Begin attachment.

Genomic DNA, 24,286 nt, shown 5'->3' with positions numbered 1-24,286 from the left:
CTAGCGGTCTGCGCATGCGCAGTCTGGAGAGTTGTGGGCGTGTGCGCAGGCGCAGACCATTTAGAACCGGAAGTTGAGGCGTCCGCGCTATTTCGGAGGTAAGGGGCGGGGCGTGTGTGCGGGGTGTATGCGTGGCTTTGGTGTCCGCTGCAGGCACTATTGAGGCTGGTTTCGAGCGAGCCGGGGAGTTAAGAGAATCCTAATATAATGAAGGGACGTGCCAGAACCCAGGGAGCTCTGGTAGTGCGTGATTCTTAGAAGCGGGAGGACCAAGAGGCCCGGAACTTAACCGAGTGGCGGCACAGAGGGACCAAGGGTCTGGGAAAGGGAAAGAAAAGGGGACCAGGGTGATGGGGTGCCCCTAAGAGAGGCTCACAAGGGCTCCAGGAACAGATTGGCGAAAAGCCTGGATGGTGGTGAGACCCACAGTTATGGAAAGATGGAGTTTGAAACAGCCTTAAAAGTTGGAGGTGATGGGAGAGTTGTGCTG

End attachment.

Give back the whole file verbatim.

Genomic DNA, 24,286 nt, shown 5'->3' with positions numbered 1-24,286 from the left:
CTAGCGGTCTGCGCATGCGCAGTCTGGAGAGTTGTGGGCGTGTGCGCAGGCGCAGACCATTTAGAACCGGAAGTTGAGGCGTCCGCGCTATTTCGGAGGTAAGGGGCGGGGCGTGTGTGCGGGGTGTATGCGTGGCTTTGGTGTCCGCTGCAGGCACTATTGAGGCTGGTTTCGAGCGAGCCGGGGAGTTAAGAGAATCCTAATATAATGAAGGGACGTGCCAGAACCCAGGGAGCTCTGGTAGTGCGTGATTCTTAGAAGCGGGAGGACCAAGAGGCCCGGAACTTAACCGAGTGGCGGCACAGAGGGACCAAGGGTCTGGGAAAGGGAAAGAAAAGGGGACCAGGGTGATGGGGTGCCCCTAAGAGAGGCTCACAAGGGCTCCAGGAACAGATTGGCGAAAAGCCTGGATGGTGGTGAGACCCACAGTTATGGAAAGATGGAGTTTGAAACAGCCTTAAAAGTTGGAGGTGATGGGAGAGTTGTGCTG